“Bullying may be characterised as offensive, intimidating, malicious or insulting behaviour, an abuse or misuse of power through means intended to undermine, humiliate, denigrate or injure the recipient.” ACAS
The bullying for me began with a meeting I was called to by a person in a very high position of power and authority within the public sector. I was told to bring a particular person who had a great deal of control and influence over my career. When I arrived, there was another public sector worker who had planned to make changes to the organization I was responsible for. I had disagreed with these changes and provided sound reasons based on objective data. At the meeting, I was threatened with legal action regarding a letter I was accused of writing. There was no letter at the meeting and when I asked what I had supposedly written, the bully could not tell me. I was therefore unable to defend myself as I had no idea what was being referred to. However because of the position this person held, he was believed and my reputation and professionalism and therefore my career and career progress were immediately harmed. Further actions were then taken by another senior public sector worker to undermine my position and career prospects further.
Tim Field, a victim of bullying, states in his book ‘Bully In Sight’ that bullying occurs when one person, typically (but not necessarily) in a position of power, authority, trust, responsibility, management etc, feels threatened by another person, usually (but not always) a subordinate who is displaying qualities of ability, popularity, knowledge, skill, strength and determination, tenacity, success etc. If necessary, the bully abuses his position of power, or calls on those with power to achieve these ends.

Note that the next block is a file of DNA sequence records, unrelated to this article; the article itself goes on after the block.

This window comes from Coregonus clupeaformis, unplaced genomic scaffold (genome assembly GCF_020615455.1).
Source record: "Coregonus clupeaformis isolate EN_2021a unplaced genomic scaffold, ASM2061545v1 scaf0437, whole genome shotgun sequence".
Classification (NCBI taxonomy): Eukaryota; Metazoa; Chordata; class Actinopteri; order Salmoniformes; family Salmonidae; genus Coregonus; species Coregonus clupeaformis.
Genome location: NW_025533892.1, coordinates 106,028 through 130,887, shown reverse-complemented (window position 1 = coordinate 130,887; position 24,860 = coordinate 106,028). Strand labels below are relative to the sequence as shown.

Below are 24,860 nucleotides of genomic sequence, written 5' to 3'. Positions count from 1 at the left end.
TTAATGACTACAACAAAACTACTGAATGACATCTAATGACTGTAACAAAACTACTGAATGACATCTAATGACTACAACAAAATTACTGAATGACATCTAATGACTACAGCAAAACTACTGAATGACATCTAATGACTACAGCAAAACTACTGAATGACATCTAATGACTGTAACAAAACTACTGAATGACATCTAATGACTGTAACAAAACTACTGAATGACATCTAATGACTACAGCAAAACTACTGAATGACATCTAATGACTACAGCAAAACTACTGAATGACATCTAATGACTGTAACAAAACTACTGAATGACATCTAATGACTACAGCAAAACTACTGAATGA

Because of the evidence I provided showing that the planned changes by the public sector worker did not make sense she got her superior to use his power to humiliate, threaten and injure me. I dared to show that I had knowledge, determination and tenacity to defend my organisation. After they had ‘injured’ me by seriously harming my reputation and bringing into doubt my professionalism and judgement, their plans finally were passed.
Tim Fields states “You have foolishly dared to disagree with the bully (and) have had the temerity to point out the foolhardiness, impracticability, short sightedness and inequableness of management’s plans for change and will now be subjected to (bullying) behaviours.
For me, Tim Fields has explained clearly the reasons why senior public sector workers decided to subject me to bullying behaviours. This resulted in me having to resign from the job that I had loved for 25 years because I could no longer face going into work where my reputation and professionalism had been seriously tarnished and the people who were responsible for supporting me not only turned their back on me but actually supported the bullying behaviour by ignoring all the evidence I tried to show them.
Tim Fields states, the abuse is usually a manager and when the abuse is revealed the employer, personnel and legal system express disbelief, horror and denial that such a horrific act could be taking place in their midst.
Does any of this sound similar to you? Perhaps your experience is different. Does your employer keep adding more and more to your workload? Are you shouted at consistently in front of colleagues? Have you been undermined and humiliated? Has bullying affected your family and relationships. Has it affected you financially? Do you dread going into work each day? Do you try to evade certain people or situations? Please tell us your story – we are listening.
Support the campaign to introduce legislation to protect workers against workplace bullying in the UK